• Try using content scanning and filtering services provided by your mail server.
  • Never use unfamiliar or untrusted USB drives
  • Make sure that your operating system and software are always up to date. 
  • Try avoiding public Wi-Fi. In case it is an emergency, then use a trusted VPN to access the internet.
  • The most important thing is to keep a backup of your data. Try the backup system to upgrade automatically so that even if you forget to do so, in the event of an attack, you can still restore your backup data.

What to Do If You Are Under Attack?

Accident happens. But the best course of action is always not to freak out and keep calm. Whenever you are under a ransomware attack, every second and every decision you take is critical.

The very first thing that you would encounter in an event of a ransomware attack is that you will find yourself locked out of your system or data. Then you’ll find out a notice or some sort of communication from the attacker regarding the money. Many variables are interconnected. You might start negotiating with the attacker and end up making them upset and resulting in losing the slightest opportunity to recover your data and discover them leaked online.

You might end up giving the ransom and yet not getting the decryption key. In every step, there is a possibility of things going sideways. Responding to a ransomware attack is a multi-layered approach. The best way to respond to a threat like this is to get the help of a professional negotiator. Things that you need to perform:

  • Incident Response: start the incident response team if you have one or consult professionals to do so. Here, the incident response team will do forensics to understand how much you are exposed. They will then help you discover and understand the availability of backups and the possibilities of recovery process and time. All this would help you assess the real scenario of the attack and where do you stand at this point. 
  • Investigating the damage and possibility of recovering: Now you need to assess the missing data and the system that is affected so that you can determine what it would take to get back in business in this situation.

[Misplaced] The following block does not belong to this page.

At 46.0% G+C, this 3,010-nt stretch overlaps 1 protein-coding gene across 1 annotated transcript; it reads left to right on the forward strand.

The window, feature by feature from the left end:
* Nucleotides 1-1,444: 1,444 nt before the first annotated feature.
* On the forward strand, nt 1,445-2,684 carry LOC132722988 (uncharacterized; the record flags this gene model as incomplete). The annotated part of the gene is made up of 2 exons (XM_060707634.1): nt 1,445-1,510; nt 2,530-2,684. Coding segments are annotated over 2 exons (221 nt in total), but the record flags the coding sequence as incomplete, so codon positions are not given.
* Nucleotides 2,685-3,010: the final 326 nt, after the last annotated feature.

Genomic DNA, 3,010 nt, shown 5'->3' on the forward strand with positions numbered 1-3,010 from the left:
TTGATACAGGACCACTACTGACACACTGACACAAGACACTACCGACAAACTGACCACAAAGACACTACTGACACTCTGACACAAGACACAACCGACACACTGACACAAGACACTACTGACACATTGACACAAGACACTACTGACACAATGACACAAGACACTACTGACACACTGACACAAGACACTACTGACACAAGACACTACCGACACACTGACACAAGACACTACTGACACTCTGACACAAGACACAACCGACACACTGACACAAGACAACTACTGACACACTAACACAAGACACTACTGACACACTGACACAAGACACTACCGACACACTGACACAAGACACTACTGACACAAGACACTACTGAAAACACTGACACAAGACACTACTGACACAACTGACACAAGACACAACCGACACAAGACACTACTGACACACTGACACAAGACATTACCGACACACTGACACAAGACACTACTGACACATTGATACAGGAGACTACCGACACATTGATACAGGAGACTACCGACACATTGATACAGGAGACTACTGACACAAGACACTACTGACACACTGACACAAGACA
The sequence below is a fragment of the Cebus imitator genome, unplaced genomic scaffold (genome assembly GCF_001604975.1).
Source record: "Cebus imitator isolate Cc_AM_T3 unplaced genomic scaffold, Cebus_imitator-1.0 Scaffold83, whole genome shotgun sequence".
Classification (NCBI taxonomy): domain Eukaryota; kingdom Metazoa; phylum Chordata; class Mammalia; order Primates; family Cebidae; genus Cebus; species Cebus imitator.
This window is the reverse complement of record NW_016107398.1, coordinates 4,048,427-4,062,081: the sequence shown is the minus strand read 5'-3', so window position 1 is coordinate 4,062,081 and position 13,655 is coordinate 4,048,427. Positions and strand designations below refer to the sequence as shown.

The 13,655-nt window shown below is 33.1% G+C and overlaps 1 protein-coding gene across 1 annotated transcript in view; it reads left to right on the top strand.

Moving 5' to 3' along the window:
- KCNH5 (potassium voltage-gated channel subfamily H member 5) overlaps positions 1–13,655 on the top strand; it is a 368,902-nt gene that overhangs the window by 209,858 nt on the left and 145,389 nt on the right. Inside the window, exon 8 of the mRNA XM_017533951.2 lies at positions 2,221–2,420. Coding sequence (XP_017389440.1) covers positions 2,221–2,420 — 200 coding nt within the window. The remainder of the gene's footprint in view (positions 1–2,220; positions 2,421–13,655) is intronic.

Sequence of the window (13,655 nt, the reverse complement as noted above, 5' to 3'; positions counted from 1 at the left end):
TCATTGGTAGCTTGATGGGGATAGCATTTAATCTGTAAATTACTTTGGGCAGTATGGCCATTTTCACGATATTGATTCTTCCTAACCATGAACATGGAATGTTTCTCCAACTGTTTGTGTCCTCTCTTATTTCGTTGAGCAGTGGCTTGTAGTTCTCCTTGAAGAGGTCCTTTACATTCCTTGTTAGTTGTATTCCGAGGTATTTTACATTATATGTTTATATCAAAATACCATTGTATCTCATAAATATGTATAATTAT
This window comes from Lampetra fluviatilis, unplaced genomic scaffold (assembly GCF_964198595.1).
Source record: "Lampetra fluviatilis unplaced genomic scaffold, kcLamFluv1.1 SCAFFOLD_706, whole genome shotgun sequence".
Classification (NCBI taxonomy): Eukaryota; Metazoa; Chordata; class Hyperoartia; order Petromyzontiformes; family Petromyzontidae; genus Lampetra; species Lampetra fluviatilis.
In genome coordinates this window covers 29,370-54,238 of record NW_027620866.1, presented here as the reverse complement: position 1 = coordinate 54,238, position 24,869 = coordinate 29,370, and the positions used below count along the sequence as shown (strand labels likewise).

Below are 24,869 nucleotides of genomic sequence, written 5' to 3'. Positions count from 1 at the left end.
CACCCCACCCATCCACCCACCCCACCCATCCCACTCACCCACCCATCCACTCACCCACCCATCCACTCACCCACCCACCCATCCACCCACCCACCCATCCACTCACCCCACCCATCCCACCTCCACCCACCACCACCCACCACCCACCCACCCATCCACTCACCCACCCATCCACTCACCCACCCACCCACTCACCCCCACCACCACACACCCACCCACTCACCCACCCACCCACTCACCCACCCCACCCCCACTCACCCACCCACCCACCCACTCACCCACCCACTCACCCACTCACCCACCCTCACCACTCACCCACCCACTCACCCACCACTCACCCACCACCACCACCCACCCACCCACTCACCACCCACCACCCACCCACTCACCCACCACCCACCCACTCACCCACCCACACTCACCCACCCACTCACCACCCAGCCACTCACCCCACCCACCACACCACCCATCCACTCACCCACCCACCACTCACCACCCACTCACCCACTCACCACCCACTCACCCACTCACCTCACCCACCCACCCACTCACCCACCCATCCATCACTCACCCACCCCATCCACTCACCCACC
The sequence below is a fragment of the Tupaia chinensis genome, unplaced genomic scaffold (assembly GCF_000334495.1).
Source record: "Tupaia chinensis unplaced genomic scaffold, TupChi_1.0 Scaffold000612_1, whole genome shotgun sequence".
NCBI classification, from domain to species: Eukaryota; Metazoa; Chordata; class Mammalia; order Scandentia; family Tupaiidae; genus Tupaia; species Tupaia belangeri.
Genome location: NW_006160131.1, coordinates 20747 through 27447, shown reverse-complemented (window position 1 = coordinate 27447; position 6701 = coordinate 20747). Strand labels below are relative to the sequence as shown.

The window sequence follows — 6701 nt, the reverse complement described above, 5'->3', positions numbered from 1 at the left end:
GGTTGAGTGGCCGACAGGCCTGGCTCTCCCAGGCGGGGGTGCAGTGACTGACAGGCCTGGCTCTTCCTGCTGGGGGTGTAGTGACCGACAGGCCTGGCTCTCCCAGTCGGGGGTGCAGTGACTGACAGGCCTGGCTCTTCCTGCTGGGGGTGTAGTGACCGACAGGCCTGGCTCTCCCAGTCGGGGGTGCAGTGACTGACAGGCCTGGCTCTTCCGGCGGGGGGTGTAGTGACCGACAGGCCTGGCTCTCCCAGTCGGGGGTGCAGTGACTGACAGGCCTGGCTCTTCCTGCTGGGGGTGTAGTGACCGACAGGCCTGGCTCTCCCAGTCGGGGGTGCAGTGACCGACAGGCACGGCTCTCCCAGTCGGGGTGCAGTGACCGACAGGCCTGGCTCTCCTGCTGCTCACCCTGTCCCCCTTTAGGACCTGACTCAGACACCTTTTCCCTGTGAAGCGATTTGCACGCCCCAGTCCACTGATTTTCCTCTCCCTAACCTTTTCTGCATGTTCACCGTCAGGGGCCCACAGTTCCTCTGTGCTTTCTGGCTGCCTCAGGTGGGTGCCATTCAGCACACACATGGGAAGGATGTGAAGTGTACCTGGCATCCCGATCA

• Threat intelligence: Cyber intelligence performs a critical role in the event of a ransomware attack. It would help you understand the threat actor or threat actor group, their motivation, methods, previous activity, typical payouts, etc. These would eventually help you understand the attacker/s and would be very useful while negotiating with them. 
  • Consulting negotiator: Consult a negotiator if you have not done it yet. Then you should keep all the key stakeholders, as an insurer, outside the channel, PR specialist, etc. in the loop to proceed further. Now the professional third parties or the negotiator will start the communication with the attacker.
    • The negotiator will start the communication after keeping all the stakeholders informed about the scenario
    • Here, the negotiator will structure a workable deal with the attacker if possible
    • Then you need to decide if you will pay. Before doing so, of course, the reports that you have gathered would help you determine how crucial the data is and if paying the attacker is worth it.
    • How to transfer the money, what are the payment methods, etc
    • Handling cryptocurrency transactions
    • How the data will be recovered
    • What to do after payment if the data or encryption key is not delivered by the attacker?

Leverage the expertise of the negotiator to safely handle the ransomware attacker/s. Because everything you say or don’t say, the communication channels you use and the timing of your communication, and the tone of your communication will affect the process severely.

If you have not yet been attacked by ransomware, then you are on the verge of being the victim of an attack. It is said not to scare you but to make you aware of the present scenario of the cyberworld. So, to keep ahead of the attacker, you must undertake workable cybersecurity measures to safeguard your organization and yourself. Here at TechForing, we provide all the industry services and solutions you need to secure your organization in cyberspace. Even if you are being the victim of a ransomware attack, we have a dedicated wing to deal with a ransomware attack and what can help you determine the best course of action in case of a cyber incident.